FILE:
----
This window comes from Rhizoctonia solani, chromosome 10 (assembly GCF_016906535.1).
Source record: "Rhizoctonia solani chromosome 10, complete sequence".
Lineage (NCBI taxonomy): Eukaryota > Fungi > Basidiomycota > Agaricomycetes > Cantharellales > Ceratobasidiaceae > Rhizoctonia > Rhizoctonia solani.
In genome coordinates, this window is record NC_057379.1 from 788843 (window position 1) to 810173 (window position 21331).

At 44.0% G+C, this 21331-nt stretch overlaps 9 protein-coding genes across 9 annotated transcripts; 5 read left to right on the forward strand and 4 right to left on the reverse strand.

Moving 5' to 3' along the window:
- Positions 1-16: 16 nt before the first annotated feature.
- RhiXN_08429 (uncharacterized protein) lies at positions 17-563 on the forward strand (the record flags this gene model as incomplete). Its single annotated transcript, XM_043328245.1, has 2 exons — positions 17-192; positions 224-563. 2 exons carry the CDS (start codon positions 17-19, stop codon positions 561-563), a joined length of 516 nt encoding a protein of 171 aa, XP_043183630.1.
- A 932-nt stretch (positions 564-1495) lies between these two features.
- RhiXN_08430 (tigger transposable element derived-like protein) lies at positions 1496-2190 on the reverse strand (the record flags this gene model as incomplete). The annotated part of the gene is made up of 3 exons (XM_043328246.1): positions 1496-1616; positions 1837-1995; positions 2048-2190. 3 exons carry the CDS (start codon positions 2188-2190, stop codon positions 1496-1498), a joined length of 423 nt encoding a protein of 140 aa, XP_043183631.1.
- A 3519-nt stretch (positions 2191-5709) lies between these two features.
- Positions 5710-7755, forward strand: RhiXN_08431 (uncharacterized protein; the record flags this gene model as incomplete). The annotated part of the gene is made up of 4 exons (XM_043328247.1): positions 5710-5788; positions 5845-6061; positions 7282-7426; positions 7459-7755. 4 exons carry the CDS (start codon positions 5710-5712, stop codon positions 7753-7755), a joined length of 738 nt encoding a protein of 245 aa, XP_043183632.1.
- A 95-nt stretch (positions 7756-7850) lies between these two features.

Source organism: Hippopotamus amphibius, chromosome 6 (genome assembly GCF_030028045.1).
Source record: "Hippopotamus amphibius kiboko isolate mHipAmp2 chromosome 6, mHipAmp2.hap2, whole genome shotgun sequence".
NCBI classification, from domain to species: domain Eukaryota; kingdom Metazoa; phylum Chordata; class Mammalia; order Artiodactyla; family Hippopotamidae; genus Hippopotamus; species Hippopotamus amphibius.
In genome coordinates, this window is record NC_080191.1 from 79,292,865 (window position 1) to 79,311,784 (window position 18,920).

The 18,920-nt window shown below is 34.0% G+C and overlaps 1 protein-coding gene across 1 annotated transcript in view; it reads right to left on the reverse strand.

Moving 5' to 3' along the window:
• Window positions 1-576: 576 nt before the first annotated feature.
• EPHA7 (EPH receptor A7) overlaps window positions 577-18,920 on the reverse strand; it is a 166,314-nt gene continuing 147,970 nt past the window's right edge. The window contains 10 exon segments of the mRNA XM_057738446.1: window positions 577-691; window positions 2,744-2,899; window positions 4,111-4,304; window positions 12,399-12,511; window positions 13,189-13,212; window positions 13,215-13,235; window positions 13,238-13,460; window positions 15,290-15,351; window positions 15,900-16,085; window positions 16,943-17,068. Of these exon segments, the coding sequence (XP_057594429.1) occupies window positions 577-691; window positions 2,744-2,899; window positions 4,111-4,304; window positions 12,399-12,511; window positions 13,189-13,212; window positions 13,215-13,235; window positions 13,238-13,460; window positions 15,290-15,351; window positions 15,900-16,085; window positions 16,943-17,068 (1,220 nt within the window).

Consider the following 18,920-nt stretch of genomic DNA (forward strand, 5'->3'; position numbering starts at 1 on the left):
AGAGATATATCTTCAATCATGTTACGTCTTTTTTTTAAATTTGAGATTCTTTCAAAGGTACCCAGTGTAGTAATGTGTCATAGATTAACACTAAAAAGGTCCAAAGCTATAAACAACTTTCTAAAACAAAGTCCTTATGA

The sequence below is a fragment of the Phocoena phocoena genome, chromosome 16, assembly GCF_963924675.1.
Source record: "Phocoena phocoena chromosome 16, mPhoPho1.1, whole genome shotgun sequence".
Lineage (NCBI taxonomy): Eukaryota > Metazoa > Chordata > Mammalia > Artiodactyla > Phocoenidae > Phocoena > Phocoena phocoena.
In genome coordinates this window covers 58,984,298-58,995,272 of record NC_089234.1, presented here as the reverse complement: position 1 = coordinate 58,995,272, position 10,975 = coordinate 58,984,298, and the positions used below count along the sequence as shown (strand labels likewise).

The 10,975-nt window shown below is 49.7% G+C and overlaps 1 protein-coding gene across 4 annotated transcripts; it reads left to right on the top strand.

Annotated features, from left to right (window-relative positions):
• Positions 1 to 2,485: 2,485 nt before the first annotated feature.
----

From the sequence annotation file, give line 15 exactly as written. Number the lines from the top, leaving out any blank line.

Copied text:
Source record: "Hippopotamus amphibius kiboko isolate mHipAmp2 chromosome 6, mHipAmp2.hap2, whole genome shotgun sequence".